Did your background in theatre help with performing under heavy make-up?
My background as a television impressionist – which was what I had been doing for the most part up until then – prepared me for all the wigs and make-up, but wearing the yellow contact lenses was the hardest feat. The optician’s sympathetic retort of, ‘Well, you’ve just got to do it, haven’t you?’ was hardly encouraging!
The best help with the transformation came from other actors on the set who we’re playing clowns. They had acrobatic training and taught me to mimic the choreography of a caged animal when I turned into a wolf.
How did you feel about the plot twist regarding your character’s true nature revealed at the end of the third episode?
The plot twist was very clever because all the way through there was a cavalcade of interesting and game-changing characters. Mags was for the most part a sulky ‘emo’ goth girl, and then..!
Did you enjoy getting to revel in your more animalistic side with the role?
I never in my wildest fantasies had dreamt of playing a werewolf, and yes there was definitely a liberating feel to letting my inner werewolf express herself!
Had you ever wanted to play a monster like a werewolf before, and what other types of creatures would you like to have played?
I always enjoyed watching those old Universal Horror double-bills on TV late on a Saturday, by myself for extra scare points. I always hoped that I might play a vampire or a Morticia Addams-style glam witch. Don’t like too much gore, I’m more for Hitchcock-style suspense.
Do you recall your audition for the role of Mags and were there specific scenes you had to perform?
The thing I specifically recall about my audition was that John Nathan Turner raved about my guest spot on a Saturday night variety show, where I’d sung a medley of songs as Judy Garland. He was convinced that my skills for shapeshifting into a Hollywood icon could be utilised for a werewolf transformation. So the audition was more of an interview, although I was required to do a few lines of snarling for the director, Alan Waring.
Sylvester McCoy is often overlooked as a Doctor, with Tom Baker receiving the most recognition. How would you describe your working relationship with Sylvester and Sophie Aldred and what was the general atmosphere like on set?
My working relationship with Sylvester and Sophie was one of utter joy. There is always a feeling of time standing still every time we meet. In fact the atmosphere as a whole was magical. We were all united in making the show happen, even when the set had to be shut down because of an asbestos scare. John Nathan Turner moved the circus tent to the Elstree car park and the show went on!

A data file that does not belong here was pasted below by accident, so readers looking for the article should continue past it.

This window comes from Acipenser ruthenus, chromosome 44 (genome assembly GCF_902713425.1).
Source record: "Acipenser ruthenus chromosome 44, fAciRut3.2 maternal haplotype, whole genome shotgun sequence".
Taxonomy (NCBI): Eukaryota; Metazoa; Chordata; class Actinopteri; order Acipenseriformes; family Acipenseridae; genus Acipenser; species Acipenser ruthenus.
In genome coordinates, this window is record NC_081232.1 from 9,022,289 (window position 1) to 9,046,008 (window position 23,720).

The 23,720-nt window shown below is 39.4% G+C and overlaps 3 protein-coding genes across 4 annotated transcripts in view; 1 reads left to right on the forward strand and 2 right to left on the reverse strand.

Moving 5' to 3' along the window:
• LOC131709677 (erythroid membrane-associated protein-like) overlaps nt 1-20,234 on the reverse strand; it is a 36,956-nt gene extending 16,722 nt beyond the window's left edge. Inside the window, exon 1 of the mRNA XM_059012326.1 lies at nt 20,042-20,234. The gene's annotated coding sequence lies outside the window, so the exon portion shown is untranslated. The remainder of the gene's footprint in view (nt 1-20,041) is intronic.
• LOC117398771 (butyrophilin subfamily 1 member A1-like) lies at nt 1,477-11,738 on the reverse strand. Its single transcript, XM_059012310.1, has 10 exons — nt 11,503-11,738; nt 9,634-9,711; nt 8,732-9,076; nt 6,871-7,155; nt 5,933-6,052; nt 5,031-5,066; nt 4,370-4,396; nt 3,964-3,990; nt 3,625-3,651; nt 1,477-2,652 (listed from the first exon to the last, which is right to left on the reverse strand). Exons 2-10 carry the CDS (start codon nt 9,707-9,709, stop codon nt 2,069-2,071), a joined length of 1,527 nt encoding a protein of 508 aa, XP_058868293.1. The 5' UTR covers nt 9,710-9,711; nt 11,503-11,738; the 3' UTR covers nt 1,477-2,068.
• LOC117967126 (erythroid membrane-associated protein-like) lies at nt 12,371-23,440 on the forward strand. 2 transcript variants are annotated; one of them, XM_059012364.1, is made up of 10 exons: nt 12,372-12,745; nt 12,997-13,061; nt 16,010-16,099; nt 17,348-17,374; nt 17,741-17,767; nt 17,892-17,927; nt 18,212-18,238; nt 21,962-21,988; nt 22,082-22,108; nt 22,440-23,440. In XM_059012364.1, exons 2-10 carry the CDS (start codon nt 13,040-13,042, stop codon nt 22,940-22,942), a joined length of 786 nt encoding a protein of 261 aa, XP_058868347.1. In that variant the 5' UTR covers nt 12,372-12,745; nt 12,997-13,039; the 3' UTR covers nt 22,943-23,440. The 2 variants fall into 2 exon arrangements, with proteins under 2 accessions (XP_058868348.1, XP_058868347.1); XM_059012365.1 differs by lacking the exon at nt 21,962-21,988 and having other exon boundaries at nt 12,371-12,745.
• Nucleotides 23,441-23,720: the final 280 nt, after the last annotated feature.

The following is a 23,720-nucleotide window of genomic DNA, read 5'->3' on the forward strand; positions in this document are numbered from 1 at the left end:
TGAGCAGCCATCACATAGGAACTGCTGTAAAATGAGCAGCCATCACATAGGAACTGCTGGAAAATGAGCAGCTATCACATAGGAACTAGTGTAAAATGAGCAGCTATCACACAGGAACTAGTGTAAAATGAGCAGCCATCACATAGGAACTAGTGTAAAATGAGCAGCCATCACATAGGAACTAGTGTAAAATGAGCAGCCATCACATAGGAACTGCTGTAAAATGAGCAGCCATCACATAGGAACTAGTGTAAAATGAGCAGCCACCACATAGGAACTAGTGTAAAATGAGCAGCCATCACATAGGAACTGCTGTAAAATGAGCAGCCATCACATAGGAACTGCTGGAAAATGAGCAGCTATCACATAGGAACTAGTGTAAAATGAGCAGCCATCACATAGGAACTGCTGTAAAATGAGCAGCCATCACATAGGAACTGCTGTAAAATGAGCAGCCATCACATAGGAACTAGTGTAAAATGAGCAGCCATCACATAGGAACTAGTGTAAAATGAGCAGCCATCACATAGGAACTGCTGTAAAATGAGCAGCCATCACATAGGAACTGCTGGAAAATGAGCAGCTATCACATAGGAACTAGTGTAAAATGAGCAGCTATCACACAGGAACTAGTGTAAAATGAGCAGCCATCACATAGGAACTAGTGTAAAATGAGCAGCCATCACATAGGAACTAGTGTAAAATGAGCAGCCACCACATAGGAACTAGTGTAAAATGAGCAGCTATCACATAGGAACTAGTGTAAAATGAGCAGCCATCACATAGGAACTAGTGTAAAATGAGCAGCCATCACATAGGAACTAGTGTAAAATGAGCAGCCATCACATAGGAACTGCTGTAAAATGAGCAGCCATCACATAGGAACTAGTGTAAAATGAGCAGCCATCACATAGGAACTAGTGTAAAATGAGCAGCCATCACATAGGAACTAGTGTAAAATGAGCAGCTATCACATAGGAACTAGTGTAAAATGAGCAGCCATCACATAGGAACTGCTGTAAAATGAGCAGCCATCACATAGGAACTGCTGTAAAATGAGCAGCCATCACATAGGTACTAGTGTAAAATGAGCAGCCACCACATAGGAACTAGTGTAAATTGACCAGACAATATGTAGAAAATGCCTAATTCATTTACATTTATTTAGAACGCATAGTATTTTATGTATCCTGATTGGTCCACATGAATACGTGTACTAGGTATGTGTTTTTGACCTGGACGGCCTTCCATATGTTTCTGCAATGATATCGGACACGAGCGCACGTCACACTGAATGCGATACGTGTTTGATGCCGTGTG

With Doctor Who only running for one more series after the broadcast of The Greatest Show in the Galaxy, was there any talk of a cancellation while you were on set?
I don’t remember any talk of cancellation, though I’m sure the rumours must have been rife.
Did you hope that your casting in The Greatest Show in the Galaxy would lead to the producers bringing you on board as the next companion?
I never had any expectation about carrying on the Doctor Who connection with a role as companion. By that time, I was about to forge a career in musical theatre and I wasn’t actively looking for long-term TV commitments.
Did you read screenwriter Stephen Wyatt’s novelisation of the serial or the audio adaptation read by Sophie?
No I haven’t read the novelisation or heard the audio drama, though I am delighted to have been cast in several Big Finish dramas myself.
Have you attended any conventions in support of Doctor Who and would you consider returning to the new show, either as Mags or a new character?
With the release of The Greatest Show in the Galaxy on DVD I was invited to attend quite a few conventions. My new burgeoning career as a comic artist/writer has brought me to many conventions, where there are a great number of Doctor Who fans.
I am also very proud to be friends with a number of top drawer Doctor Who comic artists. My first graphic novel is being published by a company who specialise in TV and film titles…including Doctor Who.
It would be a great honour to be invited to appear in the new series either as Mags or someone else entirely. Perhaps an intergalactic vampire?